District PD spending does not equate to teacher improvement, study finds
Results from a study of more than 10,000 teachers across four districts reveals that professional development — of any type — did little for the teachers or districts studied, and found that less than a third of teachers improved performance year-over-year as a result.
The study, conducted by nonprofit TNTP, found that the participating districts (there were three large ones and one charter network) spent an average of $18,000 per teacher, per year on PD, but only three in 10 teachers saw “substantial” improvement over a two- to three-year period. Two in 10 teachers at surveyed districts saw declines in practice. No particular approach or quantity of PD was found to help improve teacher performance, although there were modest gains for teachers in districts that focused on two related practices.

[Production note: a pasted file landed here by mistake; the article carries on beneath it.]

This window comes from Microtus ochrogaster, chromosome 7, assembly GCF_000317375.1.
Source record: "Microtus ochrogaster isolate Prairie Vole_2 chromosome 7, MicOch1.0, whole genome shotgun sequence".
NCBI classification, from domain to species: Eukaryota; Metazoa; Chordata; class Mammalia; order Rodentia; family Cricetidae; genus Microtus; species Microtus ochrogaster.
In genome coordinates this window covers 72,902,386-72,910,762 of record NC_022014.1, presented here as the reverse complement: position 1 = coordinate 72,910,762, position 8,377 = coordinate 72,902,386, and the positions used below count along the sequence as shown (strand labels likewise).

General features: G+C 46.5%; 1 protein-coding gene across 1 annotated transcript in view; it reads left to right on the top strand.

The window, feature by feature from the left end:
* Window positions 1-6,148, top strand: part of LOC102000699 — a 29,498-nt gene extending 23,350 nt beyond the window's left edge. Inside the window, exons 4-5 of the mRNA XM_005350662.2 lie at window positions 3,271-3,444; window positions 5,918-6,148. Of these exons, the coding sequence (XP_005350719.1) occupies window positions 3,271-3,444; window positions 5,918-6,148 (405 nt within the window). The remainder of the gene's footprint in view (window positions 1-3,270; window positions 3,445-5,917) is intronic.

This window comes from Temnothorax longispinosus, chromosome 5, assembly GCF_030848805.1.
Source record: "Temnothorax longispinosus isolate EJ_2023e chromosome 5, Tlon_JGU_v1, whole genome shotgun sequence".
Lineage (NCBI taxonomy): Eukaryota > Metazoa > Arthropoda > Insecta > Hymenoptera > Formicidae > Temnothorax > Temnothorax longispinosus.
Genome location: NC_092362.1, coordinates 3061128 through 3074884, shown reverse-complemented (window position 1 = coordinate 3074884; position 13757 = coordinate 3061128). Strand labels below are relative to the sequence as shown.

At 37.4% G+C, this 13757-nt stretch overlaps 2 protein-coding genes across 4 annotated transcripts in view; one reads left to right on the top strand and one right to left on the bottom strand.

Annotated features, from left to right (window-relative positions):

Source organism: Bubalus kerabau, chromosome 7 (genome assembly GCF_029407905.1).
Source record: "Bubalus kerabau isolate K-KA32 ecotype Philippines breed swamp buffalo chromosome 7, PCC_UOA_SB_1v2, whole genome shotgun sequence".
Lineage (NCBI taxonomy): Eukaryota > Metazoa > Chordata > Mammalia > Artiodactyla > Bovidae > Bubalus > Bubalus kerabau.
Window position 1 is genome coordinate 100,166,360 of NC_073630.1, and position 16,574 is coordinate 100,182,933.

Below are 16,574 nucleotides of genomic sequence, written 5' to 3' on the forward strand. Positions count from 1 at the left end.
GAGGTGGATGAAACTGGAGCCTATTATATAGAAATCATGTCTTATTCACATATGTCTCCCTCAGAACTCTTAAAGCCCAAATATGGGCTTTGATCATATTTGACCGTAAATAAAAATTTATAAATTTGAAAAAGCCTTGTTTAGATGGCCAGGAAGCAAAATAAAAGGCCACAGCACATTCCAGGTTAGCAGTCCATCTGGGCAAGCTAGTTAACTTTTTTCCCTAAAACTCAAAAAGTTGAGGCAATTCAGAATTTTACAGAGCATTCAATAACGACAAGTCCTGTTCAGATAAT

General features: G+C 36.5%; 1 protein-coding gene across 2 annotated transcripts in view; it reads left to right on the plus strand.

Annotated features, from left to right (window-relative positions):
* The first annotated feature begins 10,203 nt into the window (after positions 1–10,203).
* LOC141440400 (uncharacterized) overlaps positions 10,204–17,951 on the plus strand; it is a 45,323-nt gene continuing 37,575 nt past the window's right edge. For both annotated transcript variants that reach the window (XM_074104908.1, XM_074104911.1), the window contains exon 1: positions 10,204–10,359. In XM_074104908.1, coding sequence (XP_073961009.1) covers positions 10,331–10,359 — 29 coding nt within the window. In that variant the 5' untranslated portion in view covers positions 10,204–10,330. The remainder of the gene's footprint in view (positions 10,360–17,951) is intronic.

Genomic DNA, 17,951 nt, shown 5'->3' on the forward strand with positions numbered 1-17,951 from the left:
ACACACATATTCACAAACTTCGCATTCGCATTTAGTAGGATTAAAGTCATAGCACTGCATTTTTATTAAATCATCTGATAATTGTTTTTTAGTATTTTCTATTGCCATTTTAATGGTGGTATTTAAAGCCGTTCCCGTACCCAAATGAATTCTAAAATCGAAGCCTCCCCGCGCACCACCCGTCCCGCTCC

“The hard truth is that the help most schools give their teachers isn’t helping all that much,” said TNTP CEO Dan Weisberg. “There’s enormous untapped potential within our nation’s teachers, but our findings suggest that we’re nowhere close to unleashing it. That’s not what we’d hoped to find.”
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